Page:The Folk-Lore Journal Volume 7 1889.djvu/337

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Nature of Collection, whether:—

1. Original or translation. — Translation by Margaret Hunt. 2.1fhy word of mouth state narrator'* s name. 3. Other ijarticulars.

Special Points noted by the Editor of the above.— See Author's notes,

vol. i. p. 357. Remarks by the Tabulator.— ^or inc. l. (wisdom-giving fish or snake), cf. Campbell, ii. 361, 363 ; and see 366, No. 47 (white snake); iii. 331, No. 82, (Fionn), and see p. 297. Corpus Poeticum Boreale, i. 39, 157 (Sigfried). FolMore Journal, vi. 299 ff. (white snake). Kennedy, Legendary Fictions, p. 216, " Farquhar the Physician." Mahinogion (Guest), ed. 1877, pp. 471 ff. • Rassmann, Deutsche Heldensage, i. 124. Volsunga-Saga (Camelot Series), pp. 64, 92. See also Ralston, Songs of the Russian People, p. 99 (under- standing secret things by means of fern).

Kassandra the prophetess had been licked by a serpent. (See Tzetzes' Argument to Lycophron's Alexandra; also Eustathius, the Homeric Scholiast's remarks about Helenus, brother of Kassandra, ad Iliad, vii. 44.) Compare the " Melampus" myth. (Apollodorus 1.9; see also HI. 6, for the story of Teiresias in which serpents figure. Pliny, x. 137, throws doubt on the story of Melampus.) Michael Scott obtained his wisdom by serpents' bree (brigh), cf . Inferno^ canto xx. ; Scott's Lay of Last Minstrel, canto ii. and notes in Appendix.

(For understanding language of animals), cf. Boner, Transylvania, p. 872. Corpus Poeticum Boreale, i. 242, " Lay of Righ " (Kin-the-Young learnt language of birds). Dasent, Norse Tales, Iii. Ixiv. Day, Folktales of Bengal, 150, 152. Denton, SerMan Folklore, *' The Snake's Gift." Grimm, Household Tales, No. 122, " Donkey Cabbages," and ii. 541 fF. ; Deutsche Sagen, i. 131 ; Teutonic Myth., iii. 982-983, 1216; iv. 1682. Qubematis, Zool. Myth., i. 152. Jnd. Antiquary, iii. 520. Magyar Tales, p. 301, and notes, p. 421. Naake, Slavonic Tales, " The Language of Animals." Payne, Arabian JVights, i. 14. Sagas from the Far East, -p. 21. Satuja ja Tarinoita, iii. p. 37. Straparola, 12th Night, Fable 3. Tales of the Alharnbra, "Legend of Prince Ahmed al Kamel." Tylor, Prim. Cult., i. 190, 469; J. G. Frazer in Archaeological Review, vol. i.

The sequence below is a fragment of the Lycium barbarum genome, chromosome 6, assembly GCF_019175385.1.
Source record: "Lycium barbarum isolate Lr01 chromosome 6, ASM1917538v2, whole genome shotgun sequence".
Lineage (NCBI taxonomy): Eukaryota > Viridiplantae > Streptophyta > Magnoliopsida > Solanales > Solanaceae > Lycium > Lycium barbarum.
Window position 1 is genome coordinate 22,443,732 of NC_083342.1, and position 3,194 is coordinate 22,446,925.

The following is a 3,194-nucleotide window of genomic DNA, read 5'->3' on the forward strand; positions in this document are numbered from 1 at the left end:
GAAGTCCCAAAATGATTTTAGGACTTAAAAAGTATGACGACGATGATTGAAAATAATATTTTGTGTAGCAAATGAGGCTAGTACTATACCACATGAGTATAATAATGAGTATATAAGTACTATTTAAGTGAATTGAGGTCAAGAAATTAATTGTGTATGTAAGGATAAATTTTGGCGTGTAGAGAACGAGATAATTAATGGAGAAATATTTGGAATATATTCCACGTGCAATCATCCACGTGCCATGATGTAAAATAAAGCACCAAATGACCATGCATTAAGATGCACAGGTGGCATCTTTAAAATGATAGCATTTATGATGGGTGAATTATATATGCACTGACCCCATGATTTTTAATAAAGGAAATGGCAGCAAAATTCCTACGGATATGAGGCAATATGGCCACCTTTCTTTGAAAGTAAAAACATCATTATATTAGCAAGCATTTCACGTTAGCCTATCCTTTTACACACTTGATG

(For talking birds), cf. American Folklore Journal, i. 204. Arabian Nights, " The Merchant, his Wife, and his Parrot " (also in Seven Wise ^Tasters'). ArchcBological Review, March, 1889, p. 26. Asiatic Researches, vol. X. " Vasavadatta." Bleek, Hottentot Fables, p. 65. Busk, FolJdore of Rome, p. 11, " Filagranata." Calcutta Review, l^^i, "Legends of Raja Rasalu" (see also Temple, Legends of the Punjab^. Callaway, Zulu Tales, pp, 53, ^&, 72, 100, 106, 121, 130, 134, 135, 219, 362, 363. Campbell, 1. 25, 219 ; ii. 288, 361. Casalis, Basutos,^,. 339. Chaucer, "Manciple's Tale,"

I "Squire's Tale." Comparetti, "II Pappagallo," No. 2. Corpus Poeticum Boreale, i. 39, 131, 144, 157, 242, 255, 259, 306, 307. Cox, Tales of Thebes (ind Argos, p. 175. Crane, Italian Popular Tales, pp. 17, 43, 75, 167-183,